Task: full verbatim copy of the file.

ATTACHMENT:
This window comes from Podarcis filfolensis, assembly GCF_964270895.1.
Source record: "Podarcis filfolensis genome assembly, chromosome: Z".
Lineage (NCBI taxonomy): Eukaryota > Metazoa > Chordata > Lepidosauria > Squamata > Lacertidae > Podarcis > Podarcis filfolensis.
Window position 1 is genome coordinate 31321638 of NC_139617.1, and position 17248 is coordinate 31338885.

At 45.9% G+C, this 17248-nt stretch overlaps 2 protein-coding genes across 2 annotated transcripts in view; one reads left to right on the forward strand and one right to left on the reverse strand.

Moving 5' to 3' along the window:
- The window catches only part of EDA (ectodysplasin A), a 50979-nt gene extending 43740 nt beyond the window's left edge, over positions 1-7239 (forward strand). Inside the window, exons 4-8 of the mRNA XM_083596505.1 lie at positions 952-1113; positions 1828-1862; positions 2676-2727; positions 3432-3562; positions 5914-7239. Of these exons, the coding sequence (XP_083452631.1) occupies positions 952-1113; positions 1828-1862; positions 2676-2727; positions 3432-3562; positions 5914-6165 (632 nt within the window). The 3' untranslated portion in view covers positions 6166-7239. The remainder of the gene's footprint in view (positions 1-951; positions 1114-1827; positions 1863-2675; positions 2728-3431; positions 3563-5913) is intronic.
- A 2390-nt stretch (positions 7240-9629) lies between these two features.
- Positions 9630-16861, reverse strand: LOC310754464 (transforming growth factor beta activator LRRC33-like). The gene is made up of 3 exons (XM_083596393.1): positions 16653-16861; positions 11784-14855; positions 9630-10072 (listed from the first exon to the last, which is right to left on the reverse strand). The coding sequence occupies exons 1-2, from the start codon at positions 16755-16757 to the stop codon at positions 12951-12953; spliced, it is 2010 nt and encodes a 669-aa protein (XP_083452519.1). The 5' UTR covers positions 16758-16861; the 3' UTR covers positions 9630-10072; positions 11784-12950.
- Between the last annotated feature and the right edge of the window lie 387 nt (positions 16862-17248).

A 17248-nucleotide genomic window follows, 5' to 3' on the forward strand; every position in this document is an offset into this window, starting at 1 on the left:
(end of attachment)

This window comes from Podarcis filfolensis, assembly GCF_964270895.1.
Source record: "Podarcis filfolensis genome assembly, chromosome: Z".
Lineage (NCBI taxonomy): Eukaryota > Metazoa > Chordata > Lepidosauria > Squamata > Lacertidae > Podarcis > Podarcis filfolensis.
Window position 1 is genome coordinate 31321638 of NC_139617.1, and position 17248 is coordinate 31338885.

At 45.9% G+C, this 17248-nt stretch overlaps 2 protein-coding genes across 2 annotated transcripts in view; one reads left to right on the forward strand and one right to left on the reverse strand.

Moving 5' to 3' along the window:
- The window catches only part of EDA (ectodysplasin A), a 50979-nt gene extending 43740 nt beyond the window's left edge, over positions 1-7239 (forward strand). Inside the window, exons 4-8 of the mRNA XM_083596505.1 lie at positions 952-1113; positions 1828-1862; positions 2676-2727; positions 3432-3562; positions 5914-7239. Of these exons, the coding sequence (XP_083452631.1) occupies positions 952-1113; positions 1828-1862; positions 2676-2727; positions 3432-3562; positions 5914-6165 (632 nt within the window). The 3' untranslated portion in view covers positions 6166-7239. The remainder of the gene's footprint in view (positions 1-951; positions 1114-1827; positions 1863-2675; positions 2728-3431; positions 3563-5913) is intronic.
- A 2390-nt stretch (positions 7240-9629) lies between these two features.
- Positions 9630-16861, reverse strand: LOC310754464 (transforming growth factor beta activator LRRC33-like). The gene is made up of 3 exons (XM_083596393.1): positions 16653-16861; positions 11784-14855; positions 9630-10072 (listed from the first exon to the last, which is right to left on the reverse strand). The coding sequence occupies exons 1-2, from the start codon at positions 16755-16757 to the stop codon at positions 12951-12953; spliced, it is 2010 nt and encodes a 669-aa protein (XP_083452519.1). The 5' UTR covers positions 16758-16861; the 3' UTR covers positions 9630-10072; positions 11784-12950.
- Between the last annotated feature and the right edge of the window lie 387 nt (positions 16862-17248).

A 17248-nucleotide genomic window follows, 5' to 3' on the forward strand; every position in this document is an offset into this window, starting at 1 on the left: